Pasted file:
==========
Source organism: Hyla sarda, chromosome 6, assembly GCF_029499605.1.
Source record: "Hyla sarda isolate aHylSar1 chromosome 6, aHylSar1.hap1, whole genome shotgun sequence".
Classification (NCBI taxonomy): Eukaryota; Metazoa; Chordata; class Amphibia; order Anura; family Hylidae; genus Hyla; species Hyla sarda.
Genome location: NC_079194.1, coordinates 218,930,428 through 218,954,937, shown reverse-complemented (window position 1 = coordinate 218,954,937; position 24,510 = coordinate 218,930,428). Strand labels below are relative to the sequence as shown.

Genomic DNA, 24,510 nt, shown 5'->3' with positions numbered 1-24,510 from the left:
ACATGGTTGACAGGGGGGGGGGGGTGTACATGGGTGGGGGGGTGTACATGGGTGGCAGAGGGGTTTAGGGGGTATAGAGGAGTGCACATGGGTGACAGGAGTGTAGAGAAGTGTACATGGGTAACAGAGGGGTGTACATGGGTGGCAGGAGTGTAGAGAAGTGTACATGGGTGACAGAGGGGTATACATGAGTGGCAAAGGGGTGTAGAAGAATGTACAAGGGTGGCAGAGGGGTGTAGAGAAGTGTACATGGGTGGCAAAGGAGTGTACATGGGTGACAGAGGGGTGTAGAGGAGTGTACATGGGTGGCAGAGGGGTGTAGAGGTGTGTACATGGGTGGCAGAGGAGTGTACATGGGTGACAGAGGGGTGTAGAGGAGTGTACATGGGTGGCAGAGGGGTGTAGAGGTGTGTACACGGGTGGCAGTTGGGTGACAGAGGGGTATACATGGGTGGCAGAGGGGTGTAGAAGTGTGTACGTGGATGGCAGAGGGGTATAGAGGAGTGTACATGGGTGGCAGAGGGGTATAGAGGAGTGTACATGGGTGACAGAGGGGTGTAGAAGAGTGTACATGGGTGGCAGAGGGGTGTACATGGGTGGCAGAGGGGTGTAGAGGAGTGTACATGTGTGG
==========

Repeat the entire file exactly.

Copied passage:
Source organism: Hyla sarda, chromosome 6, assembly GCF_029499605.1.
Source record: "Hyla sarda isolate aHylSar1 chromosome 6, aHylSar1.hap1, whole genome shotgun sequence".
Classification (NCBI taxonomy): Eukaryota; Metazoa; Chordata; class Amphibia; order Anura; family Hylidae; genus Hyla; species Hyla sarda.
Genome location: NC_079194.1, coordinates 218,930,428 through 218,954,937, shown reverse-complemented (window position 1 = coordinate 218,954,937; position 24,510 = coordinate 218,930,428). Strand labels below are relative to the sequence as shown.

Genomic DNA, 24,510 nt, shown 5'->3' with positions numbered 1-24,510 from the left:
ACATGGTTGACAGGGGGGGGGGGGTGTACATGGGTGGGGGGGTGTACATGGGTGGCAGAGGGGTTTAGGGGGTATAGAGGAGTGCACATGGGTGACAGGAGTGTAGAGAAGTGTACATGGGTAACAGAGGGGTGTACATGGGTGGCAGGAGTGTAGAGAAGTGTACATGGGTGACAGAGGGGTATACATGAGTGGCAAAGGGGTGTAGAAGAATGTACAAGGGTGGCAGAGGGGTGTAGAGAAGTGTACATGGGTGGCAAAGGAGTGTACATGGGTGACAGAGGGGTGTAGAGGAGTGTACATGGGTGGCAGAGGGGTGTAGAGGTGTGTACATGGGTGGCAGAGGAGTGTACATGGGTGACAGAGGGGTGTAGAGGAGTGTACATGGGTGGCAGAGGGGTGTAGAGGTGTGTACACGGGTGGCAGTTGGGTGACAGAGGGGTATACATGGGTGGCAGAGGGGTGTAGAAGTGTGTACGTGGATGGCAGAGGGGTATAGAGGAGTGTACATGGGTGGCAGAGGGGTATAGAGGAGTGTACATGGGTGACAGAGGGGTGTAGAAGAGTGTACATGGGTGGCAGAGGGGTGTACATGGGTGGCAGAGGGGTGTAGAGGAGTGTACATGTGTGG